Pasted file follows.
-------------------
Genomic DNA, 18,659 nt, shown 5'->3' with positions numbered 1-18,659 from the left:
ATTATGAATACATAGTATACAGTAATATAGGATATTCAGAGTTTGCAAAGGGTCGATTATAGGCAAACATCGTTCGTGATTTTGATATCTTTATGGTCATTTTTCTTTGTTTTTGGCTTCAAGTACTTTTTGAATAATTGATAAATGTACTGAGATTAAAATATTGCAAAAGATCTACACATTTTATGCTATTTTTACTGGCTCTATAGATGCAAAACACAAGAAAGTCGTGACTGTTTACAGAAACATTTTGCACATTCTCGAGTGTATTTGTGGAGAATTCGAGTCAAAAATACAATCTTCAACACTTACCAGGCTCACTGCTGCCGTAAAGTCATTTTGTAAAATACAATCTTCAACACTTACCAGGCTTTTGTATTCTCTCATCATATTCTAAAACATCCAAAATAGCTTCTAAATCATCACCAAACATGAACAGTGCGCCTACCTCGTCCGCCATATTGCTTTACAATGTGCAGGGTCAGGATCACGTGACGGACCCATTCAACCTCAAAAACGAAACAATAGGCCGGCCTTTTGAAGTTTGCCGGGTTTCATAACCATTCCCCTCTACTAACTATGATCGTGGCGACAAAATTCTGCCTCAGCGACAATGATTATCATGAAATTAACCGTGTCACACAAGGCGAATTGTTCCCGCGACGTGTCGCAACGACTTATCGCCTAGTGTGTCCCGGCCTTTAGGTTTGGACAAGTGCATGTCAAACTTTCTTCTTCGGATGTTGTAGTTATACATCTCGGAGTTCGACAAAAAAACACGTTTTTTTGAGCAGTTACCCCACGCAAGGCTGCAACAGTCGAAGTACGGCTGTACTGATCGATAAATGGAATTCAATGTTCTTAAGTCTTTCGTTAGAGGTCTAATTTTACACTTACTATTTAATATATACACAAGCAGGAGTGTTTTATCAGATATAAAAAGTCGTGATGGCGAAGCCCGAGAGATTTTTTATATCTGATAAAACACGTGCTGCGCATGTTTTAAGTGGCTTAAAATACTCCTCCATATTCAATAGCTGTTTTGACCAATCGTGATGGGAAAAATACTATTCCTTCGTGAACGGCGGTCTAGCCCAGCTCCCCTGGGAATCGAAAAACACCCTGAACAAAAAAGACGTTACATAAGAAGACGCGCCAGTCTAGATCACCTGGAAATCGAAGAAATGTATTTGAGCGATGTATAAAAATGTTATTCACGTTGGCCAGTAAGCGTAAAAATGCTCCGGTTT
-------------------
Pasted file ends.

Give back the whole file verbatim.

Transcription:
Genomic DNA, 18,659 nt, shown 5'->3' with positions numbered 1-18,659 from the left:
ATTATGAATACATAGTATACAGTAATATAGGATATTCAGAGTTTGCAAAGGGTCGATTATAGGCAAACATCGTTCGTGATTTTGATATCTTTATGGTCATTTTTCTTTGTTTTTGGCTTCAAGTACTTTTTGAATAATTGATAAATGTACTGAGATTAAAATATTGCAAAAGATCTACACATTTTATGCTATTTTTACTGGCTCTATAGATGCAAAACACAAGAAAGTCGTGACTGTTTACAGAAACATTTTGCACATTCTCGAGTGTATTTGTGGAGAATTCGAGTCAAAAATACAATCTTCAACACTTACCAGGCTCACTGCTGCCGTAAAGTCATTTTGTAAAATACAATCTTCAACACTTACCAGGCTTTTGTATTCTCTCATCATATTCTAAAACATCCAAAATAGCTTCTAAATCATCACCAAACATGAACAGTGCGCCTACCTCGTCCGCCATATTGCTTTACAATGTGCAGGGTCAGGATCACGTGACGGACCCATTCAACCTCAAAAACGAAACAATAGGCCGGCCTTTTGAAGTTTGCCGGGTTTCATAACCATTCCCCTCTACTAACTATGATCGTGGCGACAAAATTCTGCCTCAGCGACAATGATTATCATGAAATTAACCGTGTCACACAAGGCGAATTGTTCCCGCGACGTGTCGCAACGACTTATCGCCTAGTGTGTCCCGGCCTTTAGGTTTGGACAAGTGCATGTCAAACTTTCTTCTTCGGATGTTGTAGTTATACATCTCGGAGTTCGACAAAAAAACACGTTTTTTTGAGCAGTTACCCCACGCAAGGCTGCAACAGTCGAAGTACGGCTGTACTGATCGATAAATGGAATTCAATGTTCTTAAGTCTTTCGTTAGAGGTCTAATTTTACACTTACTATTTAATATATACACAAGCAGGAGTGTTTTATCAGATATAAAAAGTCGTGATGGCGAAGCCCGAGAGATTTTTTATATCTGATAAAACACGTGCTGCGCATGTTTTAAGTGGCTTAAAATACTCCTCCATATTCAATAGCTGTTTTGACCAATCGTGATGGGAAAAATACTATTCCTTCGTGAACGGCGGTCTAGCCCAGCTCCCCTGGGAATCGAAAAACACCCTGAACAAAAAAGACGTTACATAAGAAGACGCGCCAGTCTAGATCACCTGGAAATCGAAGAAATGTATTTGAGCGATGTATAAAAATGTTATTCACGTTGGCCAGTAAGCGTAAAAATGCTCCGGTTT